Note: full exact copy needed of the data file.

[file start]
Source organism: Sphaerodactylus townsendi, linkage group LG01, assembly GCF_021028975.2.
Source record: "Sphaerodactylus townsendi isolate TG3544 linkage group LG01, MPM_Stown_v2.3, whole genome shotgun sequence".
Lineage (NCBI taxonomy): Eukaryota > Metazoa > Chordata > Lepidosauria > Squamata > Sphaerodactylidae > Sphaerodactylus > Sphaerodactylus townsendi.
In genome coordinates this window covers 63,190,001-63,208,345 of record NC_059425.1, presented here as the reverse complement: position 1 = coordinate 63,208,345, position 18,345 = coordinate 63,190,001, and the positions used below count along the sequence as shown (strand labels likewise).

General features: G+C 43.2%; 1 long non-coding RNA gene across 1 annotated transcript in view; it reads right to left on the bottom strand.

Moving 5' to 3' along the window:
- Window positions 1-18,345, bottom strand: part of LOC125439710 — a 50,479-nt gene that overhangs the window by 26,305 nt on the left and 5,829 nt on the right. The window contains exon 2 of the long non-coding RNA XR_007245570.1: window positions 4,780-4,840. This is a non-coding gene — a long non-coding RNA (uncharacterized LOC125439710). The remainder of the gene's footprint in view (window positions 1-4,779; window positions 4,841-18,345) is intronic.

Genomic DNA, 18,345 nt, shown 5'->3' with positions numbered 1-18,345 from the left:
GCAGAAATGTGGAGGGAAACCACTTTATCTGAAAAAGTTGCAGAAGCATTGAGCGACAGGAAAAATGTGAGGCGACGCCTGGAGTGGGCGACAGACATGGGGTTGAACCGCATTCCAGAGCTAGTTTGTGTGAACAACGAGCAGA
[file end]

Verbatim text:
Source organism: Sphaerodactylus townsendi, linkage group LG01, assembly GCF_021028975.2.
Source record: "Sphaerodactylus townsendi isolate TG3544 linkage group LG01, MPM_Stown_v2.3, whole genome shotgun sequence".
Lineage (NCBI taxonomy): Eukaryota > Metazoa > Chordata > Lepidosauria > Squamata > Sphaerodactylidae > Sphaerodactylus > Sphaerodactylus townsendi.
In genome coordinates this window covers 63,190,001-63,208,345 of record NC_059425.1, presented here as the reverse complement: position 1 = coordinate 63,208,345, position 18,345 = coordinate 63,190,001, and the positions used below count along the sequence as shown (strand labels likewise).

General features: G+C 43.2%; 1 long non-coding RNA gene across 1 annotated transcript in view; it reads right to left on the bottom strand.

Moving 5' to 3' along the window:
- Window positions 1-18,345, bottom strand: part of LOC125439710 — a 50,479-nt gene that overhangs the window by 26,305 nt on the left and 5,829 nt on the right. The window contains exon 2 of the long non-coding RNA XR_007245570.1: window positions 4,780-4,840. This is a non-coding gene — a long non-coding RNA (uncharacterized LOC125439710). The remainder of the gene's footprint in view (window positions 1-4,779; window positions 4,841-18,345) is intronic.

Genomic DNA, 18,345 nt, shown 5'->3' with positions numbered 1-18,345 from the left:
GCAGAAATGTGGAGGGAAACCACTTTATCTGAAAAAGTTGCAGAAGCATTGAGCGACAGGAAAAATGTGAGGCGACGCCTGGAGTGGGCGACAGACATGGGGTTGAACCGCATTCCAGAGCTAGTTTGTGTGAACAACGAGCAGA